Will the Real Oregon Please Stand Up?

Joshua Whitted Editorials

The 2018 Oregon Ducks have been like a box of chocolates: when they take the field, you never know what you’re going to get. One week, it looks like they could go toe to toe with the best teams in the country. Another, it looks like they’d get smoked by conference bottom-dweller Oregon State.

Fans are growing restless with the team’s hot and cold performances. It’s time for the Ducks to quit their Jekyll and Hyde act and string together a few complete performances.

Sometimes, the Ducks Look Like a Title Contender

At their best, the Ducks have been excellent. For the first three quarters of their matchup against Stanford, they looked like national championship contenders.

Kevin Cline

Herbert was outstanding against Stanford.

The offense was brilliant, spearheaded by an impeccable performance from star quarterback Justin Herbert. Herbert was a magician, rifling timely strikes and lobbing perfectly placed passes all game long. The ball hardly hit the ground as he threw for 346 yards against a Stanford defense that has historically given Oregon’s offense trouble.

Additionally, the running game was a perfect complement to Herbert’s aerial attack. It was efficient and explosive; the Ducks’ offensive line overpowered the Cardinal front seven for most of the game.

Defensively, the Ducks played admirably, as they held Bryce Love to under 100 yards, just a year removed from his 147-yard, two-touchdown performance against them. A late collapse on both sides of the ball put a damper on what had been one of the best team performances by the Ducks in recent memory. Still, the game showed that the Ducks had the potential to play at an elite level, if only they could learn to finish.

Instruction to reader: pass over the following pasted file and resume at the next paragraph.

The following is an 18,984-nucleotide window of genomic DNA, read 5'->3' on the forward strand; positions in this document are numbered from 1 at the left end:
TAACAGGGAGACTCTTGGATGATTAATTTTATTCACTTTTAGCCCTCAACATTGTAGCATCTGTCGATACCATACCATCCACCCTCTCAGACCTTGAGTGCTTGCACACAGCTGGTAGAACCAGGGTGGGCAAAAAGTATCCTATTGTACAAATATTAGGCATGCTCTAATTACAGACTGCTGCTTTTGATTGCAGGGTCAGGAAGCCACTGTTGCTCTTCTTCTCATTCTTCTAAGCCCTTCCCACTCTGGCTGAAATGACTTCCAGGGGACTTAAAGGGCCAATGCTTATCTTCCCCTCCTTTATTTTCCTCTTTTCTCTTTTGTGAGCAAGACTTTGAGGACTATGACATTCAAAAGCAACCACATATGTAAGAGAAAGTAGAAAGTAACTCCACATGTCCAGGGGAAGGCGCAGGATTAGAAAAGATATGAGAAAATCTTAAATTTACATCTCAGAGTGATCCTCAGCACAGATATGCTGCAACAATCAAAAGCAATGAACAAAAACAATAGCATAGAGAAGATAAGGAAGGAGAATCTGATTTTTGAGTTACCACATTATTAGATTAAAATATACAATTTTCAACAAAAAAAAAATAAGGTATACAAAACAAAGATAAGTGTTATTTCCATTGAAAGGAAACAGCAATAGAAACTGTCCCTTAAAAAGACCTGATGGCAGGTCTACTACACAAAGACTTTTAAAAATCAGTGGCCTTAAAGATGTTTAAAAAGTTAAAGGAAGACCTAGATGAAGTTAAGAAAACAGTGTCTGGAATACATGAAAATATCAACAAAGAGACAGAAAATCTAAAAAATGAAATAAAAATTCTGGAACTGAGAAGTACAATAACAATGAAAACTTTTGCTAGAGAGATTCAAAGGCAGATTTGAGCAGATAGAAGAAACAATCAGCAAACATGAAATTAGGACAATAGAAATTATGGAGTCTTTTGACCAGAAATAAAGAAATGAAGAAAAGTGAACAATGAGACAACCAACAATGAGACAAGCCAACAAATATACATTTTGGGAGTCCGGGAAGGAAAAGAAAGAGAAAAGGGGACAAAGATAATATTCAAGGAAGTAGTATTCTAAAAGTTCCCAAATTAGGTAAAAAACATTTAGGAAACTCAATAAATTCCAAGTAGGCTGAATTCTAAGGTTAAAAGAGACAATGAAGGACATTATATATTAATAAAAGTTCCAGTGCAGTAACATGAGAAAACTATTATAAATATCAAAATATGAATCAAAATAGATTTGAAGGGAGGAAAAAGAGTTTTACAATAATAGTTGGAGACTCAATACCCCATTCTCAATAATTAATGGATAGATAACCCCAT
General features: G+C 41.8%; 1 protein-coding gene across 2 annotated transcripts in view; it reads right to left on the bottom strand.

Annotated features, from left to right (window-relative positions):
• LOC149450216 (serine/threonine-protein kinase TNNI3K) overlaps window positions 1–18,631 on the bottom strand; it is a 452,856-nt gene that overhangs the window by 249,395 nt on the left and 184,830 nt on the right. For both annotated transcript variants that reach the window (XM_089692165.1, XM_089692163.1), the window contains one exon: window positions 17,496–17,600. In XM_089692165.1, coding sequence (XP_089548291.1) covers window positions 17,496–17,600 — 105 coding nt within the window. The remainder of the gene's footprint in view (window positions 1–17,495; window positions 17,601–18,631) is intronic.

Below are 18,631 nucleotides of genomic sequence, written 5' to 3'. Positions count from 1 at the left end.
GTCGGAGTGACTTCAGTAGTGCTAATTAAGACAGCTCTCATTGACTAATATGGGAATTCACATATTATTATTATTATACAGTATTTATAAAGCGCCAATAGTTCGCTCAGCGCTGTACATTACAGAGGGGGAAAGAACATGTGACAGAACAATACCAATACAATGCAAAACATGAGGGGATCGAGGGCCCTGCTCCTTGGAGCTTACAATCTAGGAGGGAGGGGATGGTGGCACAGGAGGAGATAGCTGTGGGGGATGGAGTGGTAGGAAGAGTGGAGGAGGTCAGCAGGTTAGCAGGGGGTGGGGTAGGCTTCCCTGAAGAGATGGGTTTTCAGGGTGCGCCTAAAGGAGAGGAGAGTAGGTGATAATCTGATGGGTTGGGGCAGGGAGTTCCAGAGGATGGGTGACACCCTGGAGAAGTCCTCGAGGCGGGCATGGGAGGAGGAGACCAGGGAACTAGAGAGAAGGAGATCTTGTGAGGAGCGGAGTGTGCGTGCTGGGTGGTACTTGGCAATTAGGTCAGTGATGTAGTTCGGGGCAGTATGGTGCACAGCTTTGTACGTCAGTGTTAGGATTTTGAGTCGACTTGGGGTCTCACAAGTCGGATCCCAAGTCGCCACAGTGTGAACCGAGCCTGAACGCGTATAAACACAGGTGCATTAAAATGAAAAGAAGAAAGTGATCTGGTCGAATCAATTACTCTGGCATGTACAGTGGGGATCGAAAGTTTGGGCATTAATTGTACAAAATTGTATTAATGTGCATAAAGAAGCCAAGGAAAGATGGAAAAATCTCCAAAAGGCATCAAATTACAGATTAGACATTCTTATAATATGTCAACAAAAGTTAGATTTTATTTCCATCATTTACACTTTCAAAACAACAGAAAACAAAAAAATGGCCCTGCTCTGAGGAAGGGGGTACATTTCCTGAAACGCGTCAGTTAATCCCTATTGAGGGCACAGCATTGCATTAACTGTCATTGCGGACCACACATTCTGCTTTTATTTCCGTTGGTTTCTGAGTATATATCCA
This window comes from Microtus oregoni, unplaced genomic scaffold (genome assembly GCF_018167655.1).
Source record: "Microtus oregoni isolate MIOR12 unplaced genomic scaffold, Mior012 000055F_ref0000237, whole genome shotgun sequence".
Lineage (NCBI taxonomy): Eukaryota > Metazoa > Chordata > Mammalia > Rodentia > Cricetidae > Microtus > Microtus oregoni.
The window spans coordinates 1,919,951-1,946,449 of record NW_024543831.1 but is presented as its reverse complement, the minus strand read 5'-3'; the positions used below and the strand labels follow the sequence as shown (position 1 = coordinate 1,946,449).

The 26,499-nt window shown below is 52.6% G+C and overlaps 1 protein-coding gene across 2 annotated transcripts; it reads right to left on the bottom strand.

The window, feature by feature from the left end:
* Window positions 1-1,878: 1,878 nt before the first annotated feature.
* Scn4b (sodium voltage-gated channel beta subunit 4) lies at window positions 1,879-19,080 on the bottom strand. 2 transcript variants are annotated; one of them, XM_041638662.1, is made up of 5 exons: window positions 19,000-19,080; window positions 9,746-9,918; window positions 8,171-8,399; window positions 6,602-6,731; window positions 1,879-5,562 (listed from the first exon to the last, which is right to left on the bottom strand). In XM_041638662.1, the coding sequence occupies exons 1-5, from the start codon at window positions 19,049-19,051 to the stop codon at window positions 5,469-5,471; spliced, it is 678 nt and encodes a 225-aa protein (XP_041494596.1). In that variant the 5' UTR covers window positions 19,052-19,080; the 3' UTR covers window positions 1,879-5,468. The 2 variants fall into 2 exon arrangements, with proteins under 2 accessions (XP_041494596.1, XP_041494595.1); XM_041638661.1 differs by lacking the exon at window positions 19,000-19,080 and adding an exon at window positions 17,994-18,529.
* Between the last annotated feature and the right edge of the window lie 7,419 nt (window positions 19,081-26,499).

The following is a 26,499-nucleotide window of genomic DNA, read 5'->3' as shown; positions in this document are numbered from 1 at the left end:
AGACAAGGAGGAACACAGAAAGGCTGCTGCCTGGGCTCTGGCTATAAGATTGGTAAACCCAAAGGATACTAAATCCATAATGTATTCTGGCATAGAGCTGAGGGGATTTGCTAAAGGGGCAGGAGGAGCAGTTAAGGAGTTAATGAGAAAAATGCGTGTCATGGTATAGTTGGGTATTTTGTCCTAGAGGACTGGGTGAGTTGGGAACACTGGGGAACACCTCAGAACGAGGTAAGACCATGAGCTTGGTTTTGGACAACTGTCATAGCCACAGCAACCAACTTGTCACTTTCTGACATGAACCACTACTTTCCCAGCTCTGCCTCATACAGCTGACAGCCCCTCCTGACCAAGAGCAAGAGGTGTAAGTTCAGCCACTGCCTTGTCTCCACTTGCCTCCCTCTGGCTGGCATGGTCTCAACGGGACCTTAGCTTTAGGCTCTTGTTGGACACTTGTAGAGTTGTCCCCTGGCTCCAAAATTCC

That’s exactly what the Ducks did a few weeks later when they upset then seventh-ranked Washington.

Kevin Cline

Browning faced tremendous resistance from the Ducks’ defense.

In the game, the Ducks put up more points on the Huskies than any other opponent this season. Their downhill, physical rushing attack worked to a tee, rushing for 177 yards and continually moving the sticks against a Washington defense that was one of the stingiest in the country. The offense saved its best effort for the biggest play of the game, when Mario Cristobal made a gutsy call on third down in overtime to run the ball against a light box. The move paid off, as CJ Verdell sprinted past an unsuspecting defense for the game-winning score.

The Ducks’ defense also put together a solid performance. They confused Washington quarterback Jake Browning throughout the game, leading to a handful of busted plays and an opening-drive interception. Most importantly, they held serve to make a critical stop on the Huskies’ only overtime possession.

It was a signature win for Cristobal, and it sure looked to be a sign that the Ducks were once again the team to beat in the Pac-12.

However, the Ducks’ seat atop the leaderboard would be short lived.

Sometimes, the Ducks Look Inept

The same team that manhandled Stanford for three quarters and bulldozed preseason Pac-12 favorite Washington fell 34-20 to Washington State, in a game where the Ducks looked like they weren’t even in the same league as the Cougars.

Tom Corno

The Ducks looked lost against the Cougars.